Sisterly concern

Sisterly concern 1739 : Beloved stepmother 1820

This letter is written by Ann Donkin of Penrith age 67 to her sister Jane Davis of Winder age 74. They were daughters of Andrew Hudleston of Hutton John near Penrith.

Ann is obviously very concerned about Jane's health, perhaps with good reason as Jane died later that year. Note the references to home-made wine and the fact that it was being used virtually as a medicine! Note too the difficulties of travel especially in winter weather although Penrith is only a few miles from Winder.

What is remarkable about this letter is the language and particularly the spelling. We could have assumed that a daughter of the Hudlestons would have learnt to spell 'properly'. Perhaps by the age of 67 Ann had forgotten her teaching and relapsed into Cumberland words and speech spelling phonetically.

Desemb (December)
ye 11 1739

My Dear & Kind Sistor is ofenn (often) in my thoates (thoughts) with my harty & Sincear wishes for your recovary I have heard no thing of your hilth since your Servant was hear till you farmar'('s) dootar (daughter) were hear with buttar who could give me but a little account about your hilth. I have ofen been desirous to come to see my Dear Sistar but yt (that) the wedear (weather) and wayes being boath badd and the dayes being Shoart discuridged me but if in any kind I could be servesable to my Dear Sister I would be afraid of No Wadar (weather) neadar (neither) Nite (night) nor day. I have maid small quntedy (quantity) of raising (raisin) wine by your resait (receipt - recipe) only I wanted burchsapp (birch sap) if it be good you shall have 4 botels (bottles) of it beeing truly sensable your Stomack is so bad that you Cannot besported (be supported) without you drink of these small Lickyars (liquors) if you like my Birch wine I have planty (plenty) and you may have 4 bottels of it you will have balm wine for Change I thinke it to be good or if I have any thing Eles (else) or could porcure (procure) it should not beawanting (be wanting) to the outmost of gitt it for my Dear Sistor who(se) favers I must not forgitt being in all Sincerety your truly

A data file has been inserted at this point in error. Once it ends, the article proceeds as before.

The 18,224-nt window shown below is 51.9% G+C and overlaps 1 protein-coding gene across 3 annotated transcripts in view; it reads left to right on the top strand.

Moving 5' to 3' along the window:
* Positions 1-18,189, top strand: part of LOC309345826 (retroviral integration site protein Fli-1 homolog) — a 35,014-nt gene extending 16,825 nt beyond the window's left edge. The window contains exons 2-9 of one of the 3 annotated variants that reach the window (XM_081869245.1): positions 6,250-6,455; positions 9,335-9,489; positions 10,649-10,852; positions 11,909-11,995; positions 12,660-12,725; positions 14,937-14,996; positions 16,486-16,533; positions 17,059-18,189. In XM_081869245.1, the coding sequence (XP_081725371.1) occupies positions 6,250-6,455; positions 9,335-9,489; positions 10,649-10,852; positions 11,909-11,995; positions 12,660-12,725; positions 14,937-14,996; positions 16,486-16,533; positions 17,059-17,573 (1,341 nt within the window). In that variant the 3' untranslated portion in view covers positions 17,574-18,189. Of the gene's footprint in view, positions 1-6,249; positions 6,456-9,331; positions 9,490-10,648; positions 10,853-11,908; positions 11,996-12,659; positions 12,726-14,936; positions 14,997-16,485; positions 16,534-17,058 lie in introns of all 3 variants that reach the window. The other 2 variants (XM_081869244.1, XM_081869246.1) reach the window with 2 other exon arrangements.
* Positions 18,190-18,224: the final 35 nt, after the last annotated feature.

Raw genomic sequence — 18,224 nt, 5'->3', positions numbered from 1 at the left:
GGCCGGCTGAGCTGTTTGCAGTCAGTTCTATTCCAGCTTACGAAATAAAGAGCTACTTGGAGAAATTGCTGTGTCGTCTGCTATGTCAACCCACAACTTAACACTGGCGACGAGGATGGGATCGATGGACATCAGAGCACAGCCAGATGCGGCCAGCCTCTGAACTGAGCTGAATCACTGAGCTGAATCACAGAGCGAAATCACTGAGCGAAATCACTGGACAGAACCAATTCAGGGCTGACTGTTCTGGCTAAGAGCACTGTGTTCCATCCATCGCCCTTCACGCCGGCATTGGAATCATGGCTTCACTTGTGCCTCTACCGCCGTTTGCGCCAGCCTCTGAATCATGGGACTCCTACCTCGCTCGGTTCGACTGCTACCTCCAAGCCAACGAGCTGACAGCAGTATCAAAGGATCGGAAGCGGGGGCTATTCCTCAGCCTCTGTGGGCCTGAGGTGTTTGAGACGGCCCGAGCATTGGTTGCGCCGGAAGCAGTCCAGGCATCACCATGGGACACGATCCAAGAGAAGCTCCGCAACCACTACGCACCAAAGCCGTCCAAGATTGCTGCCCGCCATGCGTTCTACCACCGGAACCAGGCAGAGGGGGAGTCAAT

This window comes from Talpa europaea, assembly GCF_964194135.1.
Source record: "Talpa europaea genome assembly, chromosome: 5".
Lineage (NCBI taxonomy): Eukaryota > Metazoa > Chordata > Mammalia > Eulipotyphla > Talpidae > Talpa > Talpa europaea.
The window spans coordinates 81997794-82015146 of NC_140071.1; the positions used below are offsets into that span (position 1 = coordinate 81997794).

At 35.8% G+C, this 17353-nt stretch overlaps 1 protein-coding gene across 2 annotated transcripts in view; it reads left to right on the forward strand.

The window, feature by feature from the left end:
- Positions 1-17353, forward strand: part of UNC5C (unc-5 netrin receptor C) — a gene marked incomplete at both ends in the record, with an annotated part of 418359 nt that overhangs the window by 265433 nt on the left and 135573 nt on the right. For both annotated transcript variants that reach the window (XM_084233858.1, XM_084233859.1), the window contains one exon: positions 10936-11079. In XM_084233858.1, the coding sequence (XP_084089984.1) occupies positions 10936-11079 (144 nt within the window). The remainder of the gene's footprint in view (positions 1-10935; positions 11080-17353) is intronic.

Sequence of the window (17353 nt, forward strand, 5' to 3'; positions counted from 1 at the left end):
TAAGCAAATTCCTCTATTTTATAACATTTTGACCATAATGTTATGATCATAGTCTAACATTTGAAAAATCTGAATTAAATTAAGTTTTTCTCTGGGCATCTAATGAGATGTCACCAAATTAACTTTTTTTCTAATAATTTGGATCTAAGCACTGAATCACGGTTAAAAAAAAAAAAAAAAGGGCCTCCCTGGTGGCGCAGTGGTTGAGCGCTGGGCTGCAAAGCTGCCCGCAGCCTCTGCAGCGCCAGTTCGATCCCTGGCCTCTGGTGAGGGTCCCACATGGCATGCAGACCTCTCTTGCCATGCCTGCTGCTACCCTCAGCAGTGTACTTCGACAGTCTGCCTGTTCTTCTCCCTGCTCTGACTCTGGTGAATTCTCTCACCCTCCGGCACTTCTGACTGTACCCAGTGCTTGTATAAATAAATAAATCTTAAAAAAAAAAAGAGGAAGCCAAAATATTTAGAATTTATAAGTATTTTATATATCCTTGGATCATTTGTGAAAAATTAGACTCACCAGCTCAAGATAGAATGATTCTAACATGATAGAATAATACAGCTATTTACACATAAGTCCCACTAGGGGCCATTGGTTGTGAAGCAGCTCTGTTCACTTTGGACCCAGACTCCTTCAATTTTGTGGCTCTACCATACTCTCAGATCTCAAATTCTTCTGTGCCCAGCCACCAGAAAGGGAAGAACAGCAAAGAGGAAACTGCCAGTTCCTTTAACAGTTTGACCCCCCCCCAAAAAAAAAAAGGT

Loving Sistar to Coman(d)
Ann Donkin

Beloved stepmother

Mary Ferguson was 12 when she wrote a series of letters from Allonby in 1820. By 1826 she was dead of consumption.

Her father was George Ferguson of Houghton Hall and her mother Frances Addison. After her mother's death, George married Ann Pattinson, the recipient of the letters, in 1812. Reading them you will see clearly how much Mary loved her stepmother.

My Beloved Mama

I take up my pen to write but what can I say but that how very much I love you. I often as I sit at work think what you will be doing perhaps in the wood, perhaps playing on the piano, perhaps in the little room. Ah! I do miss you so in that sometimes I go myself but I know not what to say, Dearest Mama.